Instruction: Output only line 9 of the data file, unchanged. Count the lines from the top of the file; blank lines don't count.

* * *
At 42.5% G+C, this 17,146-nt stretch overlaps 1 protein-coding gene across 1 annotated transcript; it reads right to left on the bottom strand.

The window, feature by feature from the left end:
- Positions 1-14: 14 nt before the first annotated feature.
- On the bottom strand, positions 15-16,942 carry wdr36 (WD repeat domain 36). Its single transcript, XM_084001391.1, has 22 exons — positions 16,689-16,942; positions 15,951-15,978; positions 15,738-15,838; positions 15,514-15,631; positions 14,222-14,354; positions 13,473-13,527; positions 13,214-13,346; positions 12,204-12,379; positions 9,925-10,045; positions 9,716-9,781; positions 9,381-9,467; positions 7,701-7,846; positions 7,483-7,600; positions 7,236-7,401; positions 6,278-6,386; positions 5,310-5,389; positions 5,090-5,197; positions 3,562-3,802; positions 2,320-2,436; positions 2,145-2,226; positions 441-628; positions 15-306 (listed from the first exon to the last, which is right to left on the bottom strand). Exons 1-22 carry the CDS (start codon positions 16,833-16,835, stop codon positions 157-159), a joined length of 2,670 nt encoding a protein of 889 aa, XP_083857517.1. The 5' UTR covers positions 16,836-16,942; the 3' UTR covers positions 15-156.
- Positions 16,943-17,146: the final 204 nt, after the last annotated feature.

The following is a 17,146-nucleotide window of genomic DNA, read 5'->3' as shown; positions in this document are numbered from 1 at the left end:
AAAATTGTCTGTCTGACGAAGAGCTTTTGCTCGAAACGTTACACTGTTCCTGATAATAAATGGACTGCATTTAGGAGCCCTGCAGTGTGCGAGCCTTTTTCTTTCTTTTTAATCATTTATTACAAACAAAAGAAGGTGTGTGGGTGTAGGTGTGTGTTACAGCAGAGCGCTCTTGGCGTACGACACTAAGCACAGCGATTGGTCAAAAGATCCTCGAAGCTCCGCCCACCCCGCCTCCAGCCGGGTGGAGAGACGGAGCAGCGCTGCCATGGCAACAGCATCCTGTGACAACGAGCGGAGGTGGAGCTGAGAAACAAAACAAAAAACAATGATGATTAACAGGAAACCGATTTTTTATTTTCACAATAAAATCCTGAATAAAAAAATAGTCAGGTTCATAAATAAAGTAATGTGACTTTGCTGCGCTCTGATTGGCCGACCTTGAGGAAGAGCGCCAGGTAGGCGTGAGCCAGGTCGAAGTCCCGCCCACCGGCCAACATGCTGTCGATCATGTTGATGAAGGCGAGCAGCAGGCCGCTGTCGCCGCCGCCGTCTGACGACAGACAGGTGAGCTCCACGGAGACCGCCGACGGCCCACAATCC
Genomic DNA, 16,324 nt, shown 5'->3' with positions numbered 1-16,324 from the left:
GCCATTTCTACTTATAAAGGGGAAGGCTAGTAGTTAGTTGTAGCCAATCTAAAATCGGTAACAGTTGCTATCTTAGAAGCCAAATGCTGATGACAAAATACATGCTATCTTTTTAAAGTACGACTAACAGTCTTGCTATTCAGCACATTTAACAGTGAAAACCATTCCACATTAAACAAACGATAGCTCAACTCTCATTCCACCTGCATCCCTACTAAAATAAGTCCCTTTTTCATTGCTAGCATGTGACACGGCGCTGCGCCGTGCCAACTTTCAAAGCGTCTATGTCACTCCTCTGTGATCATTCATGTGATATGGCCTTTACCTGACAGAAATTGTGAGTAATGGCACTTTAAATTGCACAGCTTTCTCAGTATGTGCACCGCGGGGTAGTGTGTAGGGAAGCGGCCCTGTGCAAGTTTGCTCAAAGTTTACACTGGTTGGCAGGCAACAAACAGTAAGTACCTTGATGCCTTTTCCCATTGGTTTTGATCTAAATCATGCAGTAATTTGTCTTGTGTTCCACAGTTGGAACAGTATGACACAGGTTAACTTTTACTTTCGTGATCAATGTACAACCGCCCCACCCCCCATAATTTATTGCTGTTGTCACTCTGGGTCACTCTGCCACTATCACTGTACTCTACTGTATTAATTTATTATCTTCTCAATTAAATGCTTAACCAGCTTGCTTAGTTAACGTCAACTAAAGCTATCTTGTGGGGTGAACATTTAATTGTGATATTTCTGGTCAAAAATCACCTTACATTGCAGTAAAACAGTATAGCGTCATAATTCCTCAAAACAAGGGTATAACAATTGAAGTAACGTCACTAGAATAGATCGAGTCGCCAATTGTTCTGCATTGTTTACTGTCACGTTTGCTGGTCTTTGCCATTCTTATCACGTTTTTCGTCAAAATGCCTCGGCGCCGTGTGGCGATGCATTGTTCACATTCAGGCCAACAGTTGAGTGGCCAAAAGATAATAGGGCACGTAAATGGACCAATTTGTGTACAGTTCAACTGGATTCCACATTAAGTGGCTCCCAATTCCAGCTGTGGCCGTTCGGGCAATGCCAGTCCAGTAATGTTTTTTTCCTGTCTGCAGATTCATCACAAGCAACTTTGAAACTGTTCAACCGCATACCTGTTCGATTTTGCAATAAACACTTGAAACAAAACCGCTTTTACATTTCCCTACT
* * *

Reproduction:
GCCATTTCTACTTATAAAGGGGAAGGCTAGTAGTTAGTTGTAGCCAATCTAAAATCGGTAACAGTTGCTATCTTAGAAGCCAAATGCTGATGACAAAATACATGCTATCTTTTTAAAGTACGACTAACAGTCTTGCTATTCAGCACATTTAACAGTGAAAACCATTCCACATTAAACAAACGATAGCTCAACTCTCATTCCACCTGCATCCCTACTAAAATAAGTCCCTTTTTCATTGCTAGCATGTGACACGGCGCTGCGCCGTGCCAACTTTCAAAGCGTCTATGTCACTCCTCTGTGATCATTCATGTGATATGGCCTTTACCTGACAGAAATTGTGAGTAATGGCACTTTAAATTGCACAGCTTTCTCAGTATGTGCACCGCGGGGTAGTGTGTAGGGAAGCGGCCCTGTGCAAGTTTGCTCAAAGTTTACACTGGTTGGCAGGCAACAAACAGTAAGTACCTTGATGCCTTTTCCCATTGGTTTTGATCTAAATCATGCAGTAATTTGTCTTGTGTTCCACAGTTGGAACAGTATGACACAGGTTAACTTTTACTTTCGTGATCAATGTACAACCGCCCCACCCCCCATAATTTATTGCTGTTGTCACTCTGGGTCACTCTGCCACTATCACTGTACTCTACTGTATTAATTTATTATCTTCTCAATTAAATGCTTAACCAGCTTGCTTAGTTAACGTCAACTAAAGCTATCTTGTGGGGTGAACATTTAATTGTGATATTTCTGGTCAAAAATCACCTTACATTGCAGTAAAACAGTATAGCGTCATAATTCCTCAAAACAAGGGTATAACAATTGAAGTAACGTCACTAGAATAGATCGAGTCGCCAATTGTTCTGCATTGTTTACTGTCACGTTTGCTGGTCTTTGCCATTCTTATCACGTTTTTCGTCAAAATGCCTCGGCGCCGTGTGGCGATGCATTGTTCACATTCAGGCCAACAGTTGAGTGGCCAAAAGATAATAGGGCACGTAAATGGACCAATTTGTGTACAGTTCAACTGGATTCCACATTAAGTGGCTCCCAATTCCAGCTGTGGCCGTTCGGGCAATGCCAGTCCAGTAATGTTTTTTTCCTGTCTGCAGATTCATCACAAGCAACTTTGAAACTGTTCAACCGCATACCTGTTCGATTTTGCAATAAACACTTGAAACAAAACCGCTTTTACATTTCCCTACT